Published March 31, 2021

Central Virginia Waterways History and Navigation

The bateaux was once an integral tool of commerce for the economy of Virginia until the 20th century. These long, flat-bottomed boats carried goods up and down the rivers of Virginia, loaded down with raw materials and manufactured goods from Richmond. These boats were sturdy, nimble and typically manned by enslaved watermen. 

Horace and Hannah Scruggs’ ancestors were enslaved at the Bremo plantation in Fluvanna County on the banks of the James River. These ancestors lived and died here, some are buried on the plantation itself. Furthermore, some ancestors remained in the area after gaining freedom. One such ancestor, William Matthews, worked as a boatman on the James River, piloting through the difficult rapids and shallows of the broad and rocky James River. 

Horace grew up mere miles from Bremo without knowing the full extent of his family’s ties to the region. He said he didn’t take full advantage of watersports and outdoorsmanship until he he learned how to swim during a course in college. With this knowledge, he said a barrier had been broken down and the world of outdoor activities opened up to him. 

Horace Scruggs pilots a bateaux in the James River near Lynchburg in July, 2021.
Pat Jarrett/Virginia Humanities

Growing up he said he remembers being told to stay away from bodies of water. He was not taught how to swim as a child, and swimming wasn’t encouraged in the community. To this day Horace said that he has Black friends who won’t join him on a boat because of the barriers that kept him from the water. Now he is an avid outdoorsman, and seeks to encourage Black involvement in outdoor activities on the water.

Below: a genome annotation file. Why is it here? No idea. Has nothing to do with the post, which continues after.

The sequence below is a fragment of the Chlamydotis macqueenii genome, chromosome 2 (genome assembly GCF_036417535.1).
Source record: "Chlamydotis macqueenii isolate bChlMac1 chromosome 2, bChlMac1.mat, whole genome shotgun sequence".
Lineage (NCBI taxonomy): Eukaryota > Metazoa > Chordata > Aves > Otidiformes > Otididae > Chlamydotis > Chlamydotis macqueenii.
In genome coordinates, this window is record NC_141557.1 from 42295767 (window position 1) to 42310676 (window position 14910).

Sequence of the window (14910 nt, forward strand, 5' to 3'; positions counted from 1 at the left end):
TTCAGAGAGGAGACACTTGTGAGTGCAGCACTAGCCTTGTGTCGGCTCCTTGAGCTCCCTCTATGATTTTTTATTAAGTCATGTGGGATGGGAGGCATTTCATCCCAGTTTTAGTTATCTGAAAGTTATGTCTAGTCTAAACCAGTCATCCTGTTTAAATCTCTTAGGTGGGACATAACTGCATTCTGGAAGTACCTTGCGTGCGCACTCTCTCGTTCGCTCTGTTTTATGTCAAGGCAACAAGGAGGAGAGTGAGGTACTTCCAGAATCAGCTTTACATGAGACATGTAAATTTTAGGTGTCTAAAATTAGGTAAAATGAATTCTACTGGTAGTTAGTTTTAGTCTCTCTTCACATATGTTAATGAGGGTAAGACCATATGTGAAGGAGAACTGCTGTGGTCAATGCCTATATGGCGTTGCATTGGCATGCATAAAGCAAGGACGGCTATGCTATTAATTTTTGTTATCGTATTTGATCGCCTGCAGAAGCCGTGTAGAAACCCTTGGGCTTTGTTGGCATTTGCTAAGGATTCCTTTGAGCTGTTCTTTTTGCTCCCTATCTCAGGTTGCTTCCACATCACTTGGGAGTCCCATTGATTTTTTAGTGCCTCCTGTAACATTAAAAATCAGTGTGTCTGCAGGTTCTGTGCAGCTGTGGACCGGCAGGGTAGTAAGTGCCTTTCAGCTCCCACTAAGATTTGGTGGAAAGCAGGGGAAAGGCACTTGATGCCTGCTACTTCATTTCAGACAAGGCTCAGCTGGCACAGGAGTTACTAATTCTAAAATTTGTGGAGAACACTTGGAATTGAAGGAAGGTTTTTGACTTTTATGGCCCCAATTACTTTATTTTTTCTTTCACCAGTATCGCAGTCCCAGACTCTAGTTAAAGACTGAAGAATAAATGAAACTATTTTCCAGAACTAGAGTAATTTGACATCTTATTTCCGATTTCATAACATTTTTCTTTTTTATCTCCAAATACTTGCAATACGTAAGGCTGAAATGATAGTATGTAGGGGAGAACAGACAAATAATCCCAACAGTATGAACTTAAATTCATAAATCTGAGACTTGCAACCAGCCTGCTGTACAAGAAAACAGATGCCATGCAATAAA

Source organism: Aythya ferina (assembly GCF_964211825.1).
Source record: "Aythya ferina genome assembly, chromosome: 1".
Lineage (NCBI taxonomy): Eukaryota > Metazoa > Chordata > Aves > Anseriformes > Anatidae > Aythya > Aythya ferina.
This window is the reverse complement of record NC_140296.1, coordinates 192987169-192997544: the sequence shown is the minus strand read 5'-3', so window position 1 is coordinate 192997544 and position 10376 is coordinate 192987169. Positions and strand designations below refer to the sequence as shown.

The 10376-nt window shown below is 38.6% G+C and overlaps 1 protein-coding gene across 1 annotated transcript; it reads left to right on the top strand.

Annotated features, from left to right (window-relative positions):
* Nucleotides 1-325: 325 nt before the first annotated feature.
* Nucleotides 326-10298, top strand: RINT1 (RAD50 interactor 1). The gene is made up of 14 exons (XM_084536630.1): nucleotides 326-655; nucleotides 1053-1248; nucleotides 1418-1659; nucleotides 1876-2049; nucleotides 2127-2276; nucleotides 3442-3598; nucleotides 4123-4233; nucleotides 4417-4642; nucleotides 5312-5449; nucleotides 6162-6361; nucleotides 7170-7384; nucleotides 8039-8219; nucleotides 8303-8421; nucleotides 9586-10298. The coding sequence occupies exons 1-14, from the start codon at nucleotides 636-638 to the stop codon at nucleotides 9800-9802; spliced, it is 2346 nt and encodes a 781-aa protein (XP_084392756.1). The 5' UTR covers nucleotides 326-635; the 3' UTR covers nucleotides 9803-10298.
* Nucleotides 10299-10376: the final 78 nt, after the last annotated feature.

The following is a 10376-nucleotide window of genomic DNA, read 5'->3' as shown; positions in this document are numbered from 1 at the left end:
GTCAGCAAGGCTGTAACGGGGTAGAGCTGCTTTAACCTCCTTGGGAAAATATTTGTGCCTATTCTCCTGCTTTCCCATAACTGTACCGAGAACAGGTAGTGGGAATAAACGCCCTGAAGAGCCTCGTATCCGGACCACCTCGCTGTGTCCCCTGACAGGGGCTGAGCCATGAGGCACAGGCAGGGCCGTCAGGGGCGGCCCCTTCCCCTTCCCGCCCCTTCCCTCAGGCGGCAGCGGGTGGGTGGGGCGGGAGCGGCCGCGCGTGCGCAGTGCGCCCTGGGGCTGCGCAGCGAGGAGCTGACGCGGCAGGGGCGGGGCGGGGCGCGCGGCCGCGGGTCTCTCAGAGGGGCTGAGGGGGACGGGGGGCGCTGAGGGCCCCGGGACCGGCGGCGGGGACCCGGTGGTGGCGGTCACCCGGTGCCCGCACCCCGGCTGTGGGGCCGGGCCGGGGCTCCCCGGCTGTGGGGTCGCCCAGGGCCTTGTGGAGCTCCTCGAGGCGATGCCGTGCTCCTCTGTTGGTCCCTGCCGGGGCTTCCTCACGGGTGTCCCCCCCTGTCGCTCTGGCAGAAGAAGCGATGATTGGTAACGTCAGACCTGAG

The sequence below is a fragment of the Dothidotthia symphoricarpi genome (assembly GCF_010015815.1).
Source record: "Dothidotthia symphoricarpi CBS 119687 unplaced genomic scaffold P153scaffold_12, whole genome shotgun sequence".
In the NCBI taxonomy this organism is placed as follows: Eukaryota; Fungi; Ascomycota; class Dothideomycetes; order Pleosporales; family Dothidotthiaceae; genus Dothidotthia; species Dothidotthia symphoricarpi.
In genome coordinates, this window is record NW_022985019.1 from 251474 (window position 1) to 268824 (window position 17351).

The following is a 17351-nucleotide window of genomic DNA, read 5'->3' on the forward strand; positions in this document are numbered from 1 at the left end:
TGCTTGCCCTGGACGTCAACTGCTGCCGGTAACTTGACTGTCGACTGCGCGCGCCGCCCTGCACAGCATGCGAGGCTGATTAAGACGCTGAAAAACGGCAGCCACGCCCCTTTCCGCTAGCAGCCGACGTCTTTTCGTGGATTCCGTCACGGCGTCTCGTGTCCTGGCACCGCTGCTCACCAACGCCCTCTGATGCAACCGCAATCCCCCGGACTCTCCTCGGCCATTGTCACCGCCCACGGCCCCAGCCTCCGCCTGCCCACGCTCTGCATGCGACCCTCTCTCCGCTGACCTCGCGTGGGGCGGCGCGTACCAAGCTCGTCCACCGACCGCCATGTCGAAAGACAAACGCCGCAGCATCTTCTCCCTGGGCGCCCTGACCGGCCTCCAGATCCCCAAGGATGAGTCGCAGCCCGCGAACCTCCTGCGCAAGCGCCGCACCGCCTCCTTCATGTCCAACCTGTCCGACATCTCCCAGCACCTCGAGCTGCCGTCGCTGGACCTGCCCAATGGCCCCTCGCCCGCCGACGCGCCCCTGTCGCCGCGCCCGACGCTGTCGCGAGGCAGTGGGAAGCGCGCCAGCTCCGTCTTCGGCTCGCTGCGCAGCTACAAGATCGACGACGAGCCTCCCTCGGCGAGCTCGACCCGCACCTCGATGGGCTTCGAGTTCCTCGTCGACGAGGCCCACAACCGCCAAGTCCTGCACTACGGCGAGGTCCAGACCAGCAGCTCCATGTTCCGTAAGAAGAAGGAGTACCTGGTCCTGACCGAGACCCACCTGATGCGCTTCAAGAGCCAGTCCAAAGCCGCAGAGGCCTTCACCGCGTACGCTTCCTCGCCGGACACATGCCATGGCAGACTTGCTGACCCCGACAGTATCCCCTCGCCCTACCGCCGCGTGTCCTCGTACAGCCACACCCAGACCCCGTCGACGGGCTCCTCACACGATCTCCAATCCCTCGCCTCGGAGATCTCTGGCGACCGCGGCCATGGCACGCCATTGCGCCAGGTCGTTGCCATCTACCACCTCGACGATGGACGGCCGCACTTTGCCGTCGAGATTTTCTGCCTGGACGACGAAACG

Much like the banjo was appropriated by white musicians and weaponized against Black musicians through minstrelsy, Horace said Black folks were kept away from recreational activities. “The river is a banjo,” he said recently while looking at the James river near Lynchburg. 

Hannah Scruggs, Horace’s daughter, works in the genealogy department at the National Museum of African American History and Culture, and has been interested in her roots here since childhood. She even interviewed some of the residents for a school project in elementary school. 

Niya Bates discovered her family’s connections to Bremo from oral history from her father’s side, though she has not discovered their names yet. She has discovered at least one connection between Horace and Hannah’s ancestors and her own. Bates is working on her doctorate in History at Princeton and has previously worked at Monticello as a public historian, focusing on the Black material and cultural history in the timeframe between slavery and Jim Crow. 

The three will be navigating the waterways of central Virginia in this apprenticeship, not only diving into the stories of their ancestors who lived and worked the waterways here, but also the physical act of navigating the waterways. Piloting the James River in a bateaux required skill and strength, a fact that hasn’t changed much as time progressed. 

The trio plans to produce a documentary about the family histories in and around the waterways during their apprenticeship.